It took a few weeks, but the birds are finally finding the new heated birdbath in my side yard. For a while I was feeling rejected by my feathered friends, a presence that I always have an ear and an eye out for beyond the windows.
The look of the heated bath — a green plastic bowl in a wrought-iron stand — is different from the stone bath that sits out in non-freezing weather. But the stone would crack in the cold, so it's drained and protected — at least one thing I've done to prepare for winter. (It's still OK if it doesn't come.)
If you're feeling the neglect of birds at your feeders and baths right now, it's probably because nature's banquet table is pretty full.
Reader Robin Rives McAdoo wrote me this week that she doesn't formally feed the birds on a regular basis. "But by virtue of my autumnal laziness, I provide great cover and flower seeds for them throughout the winter," Robin said. "The noisy wrens particularly like it and don't seem to be bothered too much by the squirrels." (The squirrels, by the way, were the original reason for her writing to me. One of them had carried off one of her tomatoes from the vine and left it, half eaten, on the roof of the garage.)
Robin's experience shows us that growing plants that feed and shelter birds is the No. 1 way to attract them. Beyond that, if you put out a new feeder or bath, you won't have to wait long for the birds to find you. Once the weather turns cold and food sources dry up — and especially when the snow falls — birds seem to put out the call to one another that this is the place for sustenance, and they flock in to feeders and heated baths. Your challenge then will be to keep up with them.
"Once it gets cold and their energy requirements go up, they'll start taking the easier route to food," Nick Clausen, owner of The Wild Bird Center, said.
Here are some strategies for attracting birds this winter that will be good for them — and also work well for you.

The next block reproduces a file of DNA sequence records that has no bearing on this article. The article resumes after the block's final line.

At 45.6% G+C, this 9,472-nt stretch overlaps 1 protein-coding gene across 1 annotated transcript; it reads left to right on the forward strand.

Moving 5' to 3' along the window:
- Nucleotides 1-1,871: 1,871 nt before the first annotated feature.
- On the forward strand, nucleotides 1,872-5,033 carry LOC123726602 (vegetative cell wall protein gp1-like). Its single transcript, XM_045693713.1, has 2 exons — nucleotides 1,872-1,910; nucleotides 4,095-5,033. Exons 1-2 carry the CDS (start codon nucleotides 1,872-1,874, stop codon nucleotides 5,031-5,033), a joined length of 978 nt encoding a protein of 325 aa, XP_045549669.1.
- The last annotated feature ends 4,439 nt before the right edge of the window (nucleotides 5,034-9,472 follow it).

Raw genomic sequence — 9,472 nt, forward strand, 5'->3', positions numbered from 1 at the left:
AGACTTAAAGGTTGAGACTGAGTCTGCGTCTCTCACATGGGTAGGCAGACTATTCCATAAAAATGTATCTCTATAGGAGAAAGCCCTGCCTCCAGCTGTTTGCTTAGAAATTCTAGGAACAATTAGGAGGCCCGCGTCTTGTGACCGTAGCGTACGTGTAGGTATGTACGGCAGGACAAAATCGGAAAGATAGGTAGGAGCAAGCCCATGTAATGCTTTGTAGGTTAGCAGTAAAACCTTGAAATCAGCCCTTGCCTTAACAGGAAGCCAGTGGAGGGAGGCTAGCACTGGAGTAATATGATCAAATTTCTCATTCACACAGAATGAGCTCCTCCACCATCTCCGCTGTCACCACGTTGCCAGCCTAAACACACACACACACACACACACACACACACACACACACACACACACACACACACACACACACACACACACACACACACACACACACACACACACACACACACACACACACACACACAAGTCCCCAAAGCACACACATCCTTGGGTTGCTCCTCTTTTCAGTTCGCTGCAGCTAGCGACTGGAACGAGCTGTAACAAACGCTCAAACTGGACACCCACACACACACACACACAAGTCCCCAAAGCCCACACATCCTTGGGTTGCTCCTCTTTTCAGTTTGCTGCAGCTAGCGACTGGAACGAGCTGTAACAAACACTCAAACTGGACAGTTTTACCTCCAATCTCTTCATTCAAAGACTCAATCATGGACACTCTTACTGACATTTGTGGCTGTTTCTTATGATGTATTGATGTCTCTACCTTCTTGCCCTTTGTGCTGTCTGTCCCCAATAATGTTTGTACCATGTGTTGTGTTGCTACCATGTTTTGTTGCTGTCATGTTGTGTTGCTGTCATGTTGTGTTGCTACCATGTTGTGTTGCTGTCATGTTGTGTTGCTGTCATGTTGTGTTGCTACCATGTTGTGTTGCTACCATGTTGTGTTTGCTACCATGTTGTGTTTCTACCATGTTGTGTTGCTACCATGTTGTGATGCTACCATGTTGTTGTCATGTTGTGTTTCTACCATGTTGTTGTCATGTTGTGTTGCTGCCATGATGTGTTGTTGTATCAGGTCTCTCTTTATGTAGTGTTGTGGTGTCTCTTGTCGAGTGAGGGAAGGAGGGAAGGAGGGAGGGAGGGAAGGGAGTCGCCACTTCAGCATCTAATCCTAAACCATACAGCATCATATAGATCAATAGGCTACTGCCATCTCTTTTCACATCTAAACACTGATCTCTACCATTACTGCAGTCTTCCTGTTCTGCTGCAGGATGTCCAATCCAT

Where to put a bird feeder
I have feeders on a tree in my front yard and on a pole in the back, and I prefer the prettier, natural look of a feeder amid branches of a tree. But that spot always gets quite a bit of squirrel action there as well.
Squirrels can jump 8 feet horizontally and 4 feet vertically, Nick told me. That's what makes poles preferable if you want to beat the squirrels. That and there's not always a tree where you want to have a feeder.
Wherever you decide to put a feeder or birdbath, make sure you can easily see it from inside the house.
There are others ways to keep squirrels from marauding at your bird feeders.
* Diversion. In Botanica's new bird garden, a hollowed-out log cut in half is filled with corn and sunflower seeds to keep the squirrels happy. "I think at night we have six to eight raccoons that sit around it like a little table too," landscape supervisor Pat McKernan said. "We go through a lot of food in the trough to keep the wildlife happy."
* Feeders can be equipped with a baffle that fits above or below them in such a way that a squirrel can't jump onto the feeder.
* Feeding ports or perches on new box and cylinder feeders are designed to close or collapse when the weight of a squirrel lands on the feeder.
* Feeders inside cages limit the reach of squirrels.
* Yankee Flipper feeders send the squirrels for a twirl.
* Squirrel Scatter feeders give squirrels a little shock. Nick Clausen likens it to the static electricity shocks we can experience when walking on carpet.
* Put safflower seed in feeders. Squirrels tend not to like safflower (many birds also do not, though cardinals notably do). But Nick has heard reports of some squirrels eating safflower seed. Things must be tough all over.
Hulled sunflower seed is the most universally accepted food you can put out, Nick said. Without the shell, sunflower meats attract non-seed-eaters. Goldfinches prefer it to nyjer (thistle). And woodpeckers are much more likely to eat hulled sunflowers than those in the shell, he says.
Hulled sunflower seed also is cleaner for the yard. The downsides: It's more expensive than seed in the shell, and it gets wet in the rain. But in the winter when it's mainly cold and dry the feed is not as susceptible, Nick said.
If you put out sunflower seed in the shell, choose black oil.